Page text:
Supernovas explode in 3-D detail at Oak Ridge National Laboratory
Simulations of standard candles will help astrophysicists understand dark energy
The inner 1,000 kilometer radius of a 1,700 kilometer radius white dwarf star is simulated using the MAESTRO code on the Jaguar supercomputer. The yellow/green/purple contours show the progression of nuclear energy generation. The red and blue contours indicate regions of outward and inward convection.
Image courtesy M. Zingale, Stony Brook University, and A. Nonaka, Lawrence Berkeley National Laboratory
Understanding a Type Ia supernova—an exploding white dwarf star—requires supercomputers. A team of astrophysicists and computational scientists is using the power of Oak Ridge National Laboratory's (ORNL's) Jaguar to virtually blow up these white dwarfs. In the process the researchers are revealing the secrets of the biggest thermonuclear explosions in the universe and finding the answers needed to measure the size of the universe.
"The physics of supernova explosions is something astrophysicists have been trying to figure out for about 50 years now," said Stan Woosley, principal investigator of an Innovative and Novel Computational Impact on Theory and Experiment (INCITE) project and professor of astrophysics at the University of California–Santa Cruz. "It is an interesting physics problem in turbulent combustion, but it is also important because—as the 2011 Nobel Prize attested—Type Ia supernovae can be used to show that the expansion of the universe is accelerating." This is because the supernovas function as "standard candles," brilliant lights of known properties usable as measuring tools because their distance can be inferred by how bright they appear.
Using an empirical correlation between the peak luminosity of Type Ia supernovas and the rate at which their brightness declines, three Nobel Prize winners—Saul Perlmutter, Adam Reiss, and Brian Schmidt—determined that distant galaxies were farther away than expected for a universe expanding at a constant rate. Their work showed that the expansion of the universe is, in fact, accelerating and refuted a long-held belief that the universe was expanding at a constant rate or even slowing down. It is as if a tennis ball, thrown straight up, did not fall back to Earth but continued to move away faster and faster. The driver behind this acceleration, called dark energy, is a force not yet fully understood that counters the pull of gravity on matter.
Woosley said his team seeks to understand the nature of the supernovas, find other ways of predicting the supernova's peak luminosity, and explain the empirical relation between brightness and decline rate (the ratio of maximum light declining over time). Even with the world's most powerful telescopes, the data obtained through observations is limited and sometimes corrupted by the effects of interstellar dust or the particular characteristics of the telescopes used. Given a valid physical description, the supercomputer can model the supernova without these observational biases. The simulations not only give the supernova's light curve (the total intensity of light over time) and spectrum (the intensity of light at certain frequencies) at all angles over time, but also allow researchers to look for other measurable quantities that might correlate with peak luminosity.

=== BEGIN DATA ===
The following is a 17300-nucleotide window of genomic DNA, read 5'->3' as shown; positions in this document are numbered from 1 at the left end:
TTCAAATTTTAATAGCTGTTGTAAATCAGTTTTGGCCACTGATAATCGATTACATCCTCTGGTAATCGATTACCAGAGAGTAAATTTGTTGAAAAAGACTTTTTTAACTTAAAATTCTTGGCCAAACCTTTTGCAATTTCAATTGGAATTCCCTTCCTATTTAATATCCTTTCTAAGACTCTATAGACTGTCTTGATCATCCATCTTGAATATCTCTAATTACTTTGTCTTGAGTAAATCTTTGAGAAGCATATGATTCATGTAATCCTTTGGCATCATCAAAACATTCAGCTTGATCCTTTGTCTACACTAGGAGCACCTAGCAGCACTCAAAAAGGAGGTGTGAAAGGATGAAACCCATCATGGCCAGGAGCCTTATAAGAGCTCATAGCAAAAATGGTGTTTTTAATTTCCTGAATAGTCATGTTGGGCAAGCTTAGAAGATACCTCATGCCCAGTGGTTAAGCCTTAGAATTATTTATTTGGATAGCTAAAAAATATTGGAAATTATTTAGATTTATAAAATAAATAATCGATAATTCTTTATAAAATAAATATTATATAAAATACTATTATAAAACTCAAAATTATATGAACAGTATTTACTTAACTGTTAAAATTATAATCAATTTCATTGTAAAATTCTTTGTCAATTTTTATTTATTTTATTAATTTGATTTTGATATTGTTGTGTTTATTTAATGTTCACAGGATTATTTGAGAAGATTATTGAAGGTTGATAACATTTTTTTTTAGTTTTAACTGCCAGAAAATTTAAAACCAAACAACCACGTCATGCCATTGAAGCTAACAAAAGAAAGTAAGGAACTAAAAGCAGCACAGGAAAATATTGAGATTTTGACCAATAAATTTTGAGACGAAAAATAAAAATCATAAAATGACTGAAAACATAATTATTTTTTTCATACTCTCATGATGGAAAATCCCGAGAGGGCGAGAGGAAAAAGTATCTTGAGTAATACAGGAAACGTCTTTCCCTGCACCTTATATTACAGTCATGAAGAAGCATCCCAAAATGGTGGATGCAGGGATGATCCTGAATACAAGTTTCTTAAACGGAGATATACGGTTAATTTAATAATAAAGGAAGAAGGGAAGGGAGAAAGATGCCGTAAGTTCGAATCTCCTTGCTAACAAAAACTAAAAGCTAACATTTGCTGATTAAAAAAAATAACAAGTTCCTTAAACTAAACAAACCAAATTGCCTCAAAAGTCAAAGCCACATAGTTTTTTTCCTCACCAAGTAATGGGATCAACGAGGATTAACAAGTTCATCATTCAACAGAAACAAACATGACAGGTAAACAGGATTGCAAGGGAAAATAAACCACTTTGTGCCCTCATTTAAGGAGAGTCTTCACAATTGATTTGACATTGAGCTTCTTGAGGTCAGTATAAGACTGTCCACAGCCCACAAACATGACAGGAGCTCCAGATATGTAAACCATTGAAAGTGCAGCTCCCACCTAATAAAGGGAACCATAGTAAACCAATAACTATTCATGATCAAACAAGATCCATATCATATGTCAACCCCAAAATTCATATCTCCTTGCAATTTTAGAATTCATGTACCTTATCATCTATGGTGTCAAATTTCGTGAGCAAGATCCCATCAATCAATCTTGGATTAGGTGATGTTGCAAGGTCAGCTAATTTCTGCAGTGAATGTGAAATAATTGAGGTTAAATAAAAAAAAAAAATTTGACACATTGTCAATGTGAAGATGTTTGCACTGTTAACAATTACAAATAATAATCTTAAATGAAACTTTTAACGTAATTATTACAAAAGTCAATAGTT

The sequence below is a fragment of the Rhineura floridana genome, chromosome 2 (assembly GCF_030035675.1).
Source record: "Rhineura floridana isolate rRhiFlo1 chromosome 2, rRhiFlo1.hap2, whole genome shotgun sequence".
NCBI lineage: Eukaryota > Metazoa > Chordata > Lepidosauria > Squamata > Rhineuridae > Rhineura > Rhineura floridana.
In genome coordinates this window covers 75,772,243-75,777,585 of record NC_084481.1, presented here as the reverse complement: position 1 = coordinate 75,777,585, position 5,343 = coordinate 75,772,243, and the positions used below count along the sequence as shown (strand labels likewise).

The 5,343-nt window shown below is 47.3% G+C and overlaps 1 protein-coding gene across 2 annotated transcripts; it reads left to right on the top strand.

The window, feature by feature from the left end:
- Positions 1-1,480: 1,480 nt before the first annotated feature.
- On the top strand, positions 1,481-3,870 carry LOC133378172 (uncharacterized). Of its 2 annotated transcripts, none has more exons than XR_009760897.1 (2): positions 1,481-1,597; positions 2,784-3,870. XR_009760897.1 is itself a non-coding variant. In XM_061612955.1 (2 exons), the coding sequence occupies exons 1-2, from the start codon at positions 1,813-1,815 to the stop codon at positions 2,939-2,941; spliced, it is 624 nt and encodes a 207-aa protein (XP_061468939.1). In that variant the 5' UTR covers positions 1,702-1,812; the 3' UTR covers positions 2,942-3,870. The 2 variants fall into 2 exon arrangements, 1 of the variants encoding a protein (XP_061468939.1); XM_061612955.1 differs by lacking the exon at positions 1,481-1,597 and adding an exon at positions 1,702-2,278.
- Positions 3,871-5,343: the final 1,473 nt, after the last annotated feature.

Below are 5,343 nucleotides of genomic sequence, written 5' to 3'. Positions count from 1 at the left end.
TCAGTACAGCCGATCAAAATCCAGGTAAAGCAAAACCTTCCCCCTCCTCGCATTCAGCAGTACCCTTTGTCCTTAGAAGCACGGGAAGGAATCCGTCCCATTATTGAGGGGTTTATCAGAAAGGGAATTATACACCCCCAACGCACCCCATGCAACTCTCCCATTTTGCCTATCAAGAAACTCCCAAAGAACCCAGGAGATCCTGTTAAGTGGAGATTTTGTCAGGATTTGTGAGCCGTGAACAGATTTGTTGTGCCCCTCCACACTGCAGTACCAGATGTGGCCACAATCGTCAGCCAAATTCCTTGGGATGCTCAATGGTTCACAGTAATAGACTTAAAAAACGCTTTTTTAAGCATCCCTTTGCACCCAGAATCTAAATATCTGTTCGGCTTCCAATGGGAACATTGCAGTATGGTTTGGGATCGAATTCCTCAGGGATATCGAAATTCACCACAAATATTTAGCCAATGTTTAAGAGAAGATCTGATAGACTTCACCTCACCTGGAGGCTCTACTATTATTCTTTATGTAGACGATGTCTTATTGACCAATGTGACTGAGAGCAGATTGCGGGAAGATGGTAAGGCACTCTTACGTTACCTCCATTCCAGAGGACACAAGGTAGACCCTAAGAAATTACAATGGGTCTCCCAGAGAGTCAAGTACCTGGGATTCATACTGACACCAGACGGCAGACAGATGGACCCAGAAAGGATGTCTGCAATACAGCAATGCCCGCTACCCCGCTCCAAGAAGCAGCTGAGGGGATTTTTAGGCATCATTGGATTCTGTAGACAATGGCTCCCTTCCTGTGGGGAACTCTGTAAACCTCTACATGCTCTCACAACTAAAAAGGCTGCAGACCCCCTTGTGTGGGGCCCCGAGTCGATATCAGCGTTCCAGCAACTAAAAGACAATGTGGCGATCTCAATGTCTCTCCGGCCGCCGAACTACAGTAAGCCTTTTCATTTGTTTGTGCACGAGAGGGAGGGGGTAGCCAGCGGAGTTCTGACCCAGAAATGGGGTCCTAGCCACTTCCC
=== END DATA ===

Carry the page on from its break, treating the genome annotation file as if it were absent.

Presently cosmologists use Type Ia supernovas to measure distances to about 10 percent accuracy. The immediate goal is to reduce the error below 5 percent. To do that, they need a better yardstick, and numerical experiments on the supercomputer are a way to build one.
A second life
The temperature at the ignition point (red) as thermonuclear runaway ignites is more than 800 million degrees (Kelvin). The blue and gold areas indicate regions where the temperature is greater than 730 million K and 760 million K, respectively. The dark blue dot is at the center of the star, and has a diameter of 4.34 km, which corresponds to the grid cell width for this simulation. Image courtesy M. Zingale, Stony Brook University, and A. Nonaka, Lawrence Berkeley National Laboratory.
A white dwarf star begins, as do all stars, when gravity compresses a cloud of helium, hydrogen, and dust. As the density increases, so does the force of gravity. The temperature and density are highest at the center of the cloud. The pressure of the compaction increases the internal temperature. As the pressure and temperature climb, the compaction and heat set off the star's core fusion reaction. The star begins to glow. After shining 10 billion years or so (for a star of our sun's mass), its fuel is spent and the star—cooling, fading, and dwindling to the size of Earth—becomes a white dwarf.
With its own energy depleted, the star will continue cooling into a cold, black dwarf unless it can accrete mass from a nearby star.